Selkirk was buzzing in 1946, as the town readied itself for its first full Common Riding in six years because of restrictions in place during World War II.
Although the war in Europe was over by the time of the 1945 Common Riding, most of the town’s men were still mobilised and the event was a “subdued affair”.
From 1939-45, the burgh lands were ridden by Ex-Standard Bearers appointed as burleymen, but the rest of the ceremonies were shortened, given the gravity of the situation across the channel.
So expectations were high ahead of the 1946 event.
Helping take on this huge responsibility was that year’s Hammermen Standard Bearer Stuart Russell and his Lady Busser Kathleen Thomson.
And on Sunday, the pair made history as the first time in living memory that a trade or incorporation was able to welcome a 70th anniversary standard bearer or a lady busser, never mind both.
Stuart, a plumber to trade, was joined at the event by his brothers George – who travelled up from the south of England and was also a Hammermen Standard Bearer in 1949 – and Harry, who lives in Lindean and was Royal Burgh Standard Bearer in 1965,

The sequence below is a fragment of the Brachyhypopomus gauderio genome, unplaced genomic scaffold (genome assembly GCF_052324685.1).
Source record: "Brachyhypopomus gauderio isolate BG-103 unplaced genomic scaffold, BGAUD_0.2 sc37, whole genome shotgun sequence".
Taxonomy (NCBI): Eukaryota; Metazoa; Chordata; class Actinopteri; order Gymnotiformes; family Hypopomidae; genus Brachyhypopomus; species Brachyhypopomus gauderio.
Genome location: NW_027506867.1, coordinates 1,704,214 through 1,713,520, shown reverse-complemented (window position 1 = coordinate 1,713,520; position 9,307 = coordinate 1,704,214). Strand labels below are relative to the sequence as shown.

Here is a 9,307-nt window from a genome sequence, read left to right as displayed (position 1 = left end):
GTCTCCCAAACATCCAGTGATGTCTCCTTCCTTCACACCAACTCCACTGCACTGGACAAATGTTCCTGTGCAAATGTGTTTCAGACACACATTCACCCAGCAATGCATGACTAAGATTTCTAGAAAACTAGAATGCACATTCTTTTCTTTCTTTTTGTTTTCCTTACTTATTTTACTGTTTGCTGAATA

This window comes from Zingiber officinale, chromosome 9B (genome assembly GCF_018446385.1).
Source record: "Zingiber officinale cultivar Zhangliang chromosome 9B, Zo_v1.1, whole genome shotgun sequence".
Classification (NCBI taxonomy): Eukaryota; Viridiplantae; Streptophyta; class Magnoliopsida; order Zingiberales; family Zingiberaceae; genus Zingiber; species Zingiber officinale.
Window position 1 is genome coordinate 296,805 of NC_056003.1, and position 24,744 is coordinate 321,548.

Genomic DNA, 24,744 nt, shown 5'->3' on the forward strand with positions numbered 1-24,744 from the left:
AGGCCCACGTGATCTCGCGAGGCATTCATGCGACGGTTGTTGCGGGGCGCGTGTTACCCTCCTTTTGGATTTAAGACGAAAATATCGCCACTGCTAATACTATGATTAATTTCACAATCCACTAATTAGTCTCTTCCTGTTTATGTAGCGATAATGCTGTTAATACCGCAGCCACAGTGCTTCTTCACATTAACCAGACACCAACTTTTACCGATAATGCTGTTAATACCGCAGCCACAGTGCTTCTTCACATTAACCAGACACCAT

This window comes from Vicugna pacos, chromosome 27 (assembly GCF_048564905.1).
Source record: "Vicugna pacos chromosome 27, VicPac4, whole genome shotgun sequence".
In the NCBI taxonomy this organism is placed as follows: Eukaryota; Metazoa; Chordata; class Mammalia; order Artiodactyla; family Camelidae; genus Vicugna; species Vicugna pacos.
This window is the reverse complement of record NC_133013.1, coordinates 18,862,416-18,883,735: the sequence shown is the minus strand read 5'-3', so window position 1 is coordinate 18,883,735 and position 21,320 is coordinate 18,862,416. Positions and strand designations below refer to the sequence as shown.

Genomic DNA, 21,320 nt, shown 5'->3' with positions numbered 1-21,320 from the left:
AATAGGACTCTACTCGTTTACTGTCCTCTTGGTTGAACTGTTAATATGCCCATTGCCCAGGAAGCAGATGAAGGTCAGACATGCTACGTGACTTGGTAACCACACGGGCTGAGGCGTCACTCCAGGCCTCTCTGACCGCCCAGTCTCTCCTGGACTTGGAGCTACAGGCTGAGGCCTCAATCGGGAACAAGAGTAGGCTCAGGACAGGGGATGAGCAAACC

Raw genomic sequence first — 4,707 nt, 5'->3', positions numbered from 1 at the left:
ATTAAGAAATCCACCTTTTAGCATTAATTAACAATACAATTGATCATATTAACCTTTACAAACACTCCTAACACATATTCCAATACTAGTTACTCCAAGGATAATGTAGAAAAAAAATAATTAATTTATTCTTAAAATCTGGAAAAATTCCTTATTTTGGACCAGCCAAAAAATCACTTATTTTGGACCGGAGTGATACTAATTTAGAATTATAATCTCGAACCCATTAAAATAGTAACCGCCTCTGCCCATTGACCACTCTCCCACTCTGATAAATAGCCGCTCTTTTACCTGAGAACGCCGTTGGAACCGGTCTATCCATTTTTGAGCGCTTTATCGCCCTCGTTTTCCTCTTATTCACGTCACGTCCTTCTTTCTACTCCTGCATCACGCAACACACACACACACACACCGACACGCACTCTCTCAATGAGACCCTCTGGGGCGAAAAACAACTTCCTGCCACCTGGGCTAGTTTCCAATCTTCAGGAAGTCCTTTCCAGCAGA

The event was held in the town’s Conservative Club, and remarkably the 50th and 60th anniversary pairs – 1966 Hammermen SB Jock Craig and his lady busser Anne Cochrane, and 1956 Hammermen SB John Rathie and his lady busser Justine Lawton – were also in attendance.
Deacon Kevin Fairbairn said: “The Common Riding is woven into each and every one of our souls and is a very important part of our yearly rituals, the faces change year on year, but the ancient rights and traditions that our forefathers fought for remain the same, and so they should. But when an occasion like we have here today presents itself it is only right to make the most of it and celebrate it properly.
“Stuart and Kathleen represented the Hammermen all those years ago in 1946, but here today it’s a first for all of Selkirk to enjoy and share.”
This year’s Hammermen Standard Bearer Graeme Legge presented the anniversary pairs with a gift to mark the historic occasion.